By Todd Carton –
About two years ago when I wrote about my visit to Sarajevo I called it, “among the most heartbreaking and heartwarming places you will ever visit.” Heartwarming and heartbreaking. These were the first to words that came to mind at the 2018 Tewaaraton Awards Ceremony at the Smithsonian National Museum of the American Indian on the last night in May. And as has happened in the past, the emotional crest of the evening came not with the presentation to the award winners.
Every year, the ceremony makes clear that the award, given to the honor the nation’s best Division I men’s and women’s college players, and more importantly, the sport of lacrosse is much bigger than the game of lacrosse. The Six Nations of the Iroquois Confederacy – Mohawk, Oneida, Onondaga, Seneca, Tuscarora and Cayuga – call the sport “a gift from the creator.”
Every year, the attendees see videos explaining how the tribes used the game not just to train their warriors but at time used it to settle disputes and even used it as a means of prayer.
Every year, the ceremony begins with an opening honoring the traditions of one of the six First Peoples tribes. In 2018, Sachem Sam George made this presentation that is intended to align the minds and spirits of those in attendance as a representative of the Cayuga. The English translation reads:
“Now the time has come
Our ancestors have laid this responsibility down, for me to speak about this matter.
So now it is. I will carry my words as far as I am able.
Let your minds be long (Have patience) with these words.
So now we have reached the end of our words.
I have carried out this task, of bringing our minds together and giving thanks, to the fullest extent of my abilities. Nothing was meant to be forgotten.
So it is, we will continue to be thankful. Now our minds are one.”
Heartwarming to those whose hearts are not stone.
Before running through the administrative details – thanking the University Club, the Tewaaraton Foundation board members, the selection committees and the like – this year’s ceremony began with a quiet moment honoring Dick Edell who died on May second. While Edell clearly touched the lives of nearly everyone associated with the sport, the honor was particularly poignant for fans of the University of Maryland where Edell coached from 1984 through 2001.
The first awards given are the 2018 Native American Scholarships presented by US Lacrosse to one female and one male graduating high school senior of Haudenosaunee/Iroquois heritage who “exemplify high character, leadership and academics both on and off the lacrosse field.” This year’s winners were Ivy Santana and Lyle Warrior both citizens of the Seneca Nation.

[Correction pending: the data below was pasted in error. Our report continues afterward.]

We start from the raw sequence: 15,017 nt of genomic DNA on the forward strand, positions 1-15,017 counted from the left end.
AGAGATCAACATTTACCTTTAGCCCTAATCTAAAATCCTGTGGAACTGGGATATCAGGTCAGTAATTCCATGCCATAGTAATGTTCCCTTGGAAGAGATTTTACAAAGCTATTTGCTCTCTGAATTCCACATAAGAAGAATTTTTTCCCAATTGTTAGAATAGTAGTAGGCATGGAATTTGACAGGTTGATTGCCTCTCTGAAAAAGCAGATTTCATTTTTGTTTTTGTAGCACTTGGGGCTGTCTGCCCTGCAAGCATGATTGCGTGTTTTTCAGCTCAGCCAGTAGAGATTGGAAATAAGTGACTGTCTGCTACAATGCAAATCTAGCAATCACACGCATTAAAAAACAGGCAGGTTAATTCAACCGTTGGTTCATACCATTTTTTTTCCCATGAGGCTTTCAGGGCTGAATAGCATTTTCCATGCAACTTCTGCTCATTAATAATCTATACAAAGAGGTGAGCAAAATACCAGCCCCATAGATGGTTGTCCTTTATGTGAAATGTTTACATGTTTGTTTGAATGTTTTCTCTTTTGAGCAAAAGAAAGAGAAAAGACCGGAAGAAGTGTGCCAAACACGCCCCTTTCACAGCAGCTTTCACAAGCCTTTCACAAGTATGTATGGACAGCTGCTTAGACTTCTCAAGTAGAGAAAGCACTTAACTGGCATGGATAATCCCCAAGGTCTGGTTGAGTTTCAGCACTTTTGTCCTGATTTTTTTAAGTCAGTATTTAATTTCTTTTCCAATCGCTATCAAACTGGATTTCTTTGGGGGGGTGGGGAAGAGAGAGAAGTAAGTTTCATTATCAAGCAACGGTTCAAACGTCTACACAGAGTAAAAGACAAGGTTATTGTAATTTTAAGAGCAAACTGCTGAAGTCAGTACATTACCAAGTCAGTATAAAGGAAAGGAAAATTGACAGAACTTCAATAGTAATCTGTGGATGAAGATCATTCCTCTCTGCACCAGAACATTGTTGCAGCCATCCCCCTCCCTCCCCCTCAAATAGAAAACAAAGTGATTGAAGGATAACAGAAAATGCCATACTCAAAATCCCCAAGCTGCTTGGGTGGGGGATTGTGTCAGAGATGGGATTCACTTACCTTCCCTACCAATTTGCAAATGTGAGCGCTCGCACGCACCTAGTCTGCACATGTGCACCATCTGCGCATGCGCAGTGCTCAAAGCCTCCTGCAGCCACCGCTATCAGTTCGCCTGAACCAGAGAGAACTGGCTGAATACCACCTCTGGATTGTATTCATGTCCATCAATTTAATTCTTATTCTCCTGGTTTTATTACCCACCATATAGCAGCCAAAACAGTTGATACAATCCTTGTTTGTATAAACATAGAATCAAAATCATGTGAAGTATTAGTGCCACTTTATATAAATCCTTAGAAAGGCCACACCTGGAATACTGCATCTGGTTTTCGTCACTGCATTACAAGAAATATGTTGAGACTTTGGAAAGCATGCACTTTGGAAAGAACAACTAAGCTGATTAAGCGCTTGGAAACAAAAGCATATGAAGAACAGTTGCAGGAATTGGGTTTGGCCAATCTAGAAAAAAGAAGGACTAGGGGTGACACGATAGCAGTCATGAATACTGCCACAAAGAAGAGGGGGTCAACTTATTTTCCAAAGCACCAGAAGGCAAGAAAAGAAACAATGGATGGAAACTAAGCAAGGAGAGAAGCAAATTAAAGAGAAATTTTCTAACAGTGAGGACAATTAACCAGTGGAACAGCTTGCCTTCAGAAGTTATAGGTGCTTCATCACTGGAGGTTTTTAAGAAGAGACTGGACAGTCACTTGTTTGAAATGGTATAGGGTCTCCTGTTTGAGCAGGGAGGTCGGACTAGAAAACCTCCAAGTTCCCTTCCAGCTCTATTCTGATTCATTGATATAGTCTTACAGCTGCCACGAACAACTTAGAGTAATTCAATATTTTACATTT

The presentation of the Tewaaraton Legends Award follows. The award is given to one man, and beginning in 2016, one woman who would have won the award but whose playing career predates the presentation of the first award in 2001. This year’s winners were Temple star and current University of Florida head coach Mandee Moore O’Leary and Johns Hopkins goalie Larry Quinn – one of only three goalies to be named National Player of the Year.
The third presentation is the Spirit of Tewaaraton. This is given to “an individual involved in the sport of lacrosse, who nobly reflects the finest virtues exemplified in the game, and who, over the course of his or her life, has made a significant contribution to society and to the lives of others.” The 2018 Spirit of Tewaaraton honoree was Welles Crowther who became known as “The Man in the Red Bandana.”
For those of you unfamiliar with his story, Crowther grew up in Nyack, New York and played lacrosse for Boston College until his graduation in 1999. An equities trader for Sandler, O’Neill & Partners, Crowther was in his office on the 104th floor of the South Tower of the World Trade Center on September 11, 2001 when the plane flew into the tower.
As a volunteer who was a full member of the Empire Hook & Ladder Co., No. 1 in his hometown of Nyack, Crowther drew on his training and calmly led at least a dozen people down the 104 flights of stairs getting them to safety before returning to see if he could assist anyone else.
Searchers found his body on March 19, 2002 alongside firefighters and other emergency workers. Little was known of his heroic efforts until his mother Allison read Judy Wein’s firsthand account in the New York Times of the actions of the man in the red bandana. Crowther’s father Jefferson had given Welles a red bandana when he was six years old and Welles carried it with him every day thereafter. Allison met with Wein and other survivors and confirmed that Welles had, indeed, been the man in the red bandana. Hearts broken.
So unique was Crowther’s sacrifice that the Tewaaraton foundation commissioned renowned Onondaga potter and sculptor Peter B. Jones to create a unique trophy to honor him. This special trophy was presented to his parents.
For me, as has happened at past Tewaaraton Awards ceremonies, the presentation of the current year award seemed somewhat anti-climactic. However, it did end the evening on an upbeat note. Sam Apuzzo of Boston College won the women’s award ending a string of six consecutive wins by Maryland players and Yale’s Ben Reeves won the award after leading the Bulldogs to their first NCAA Championship. Both are the first players from their respective universities to win the Tewaaraton Award.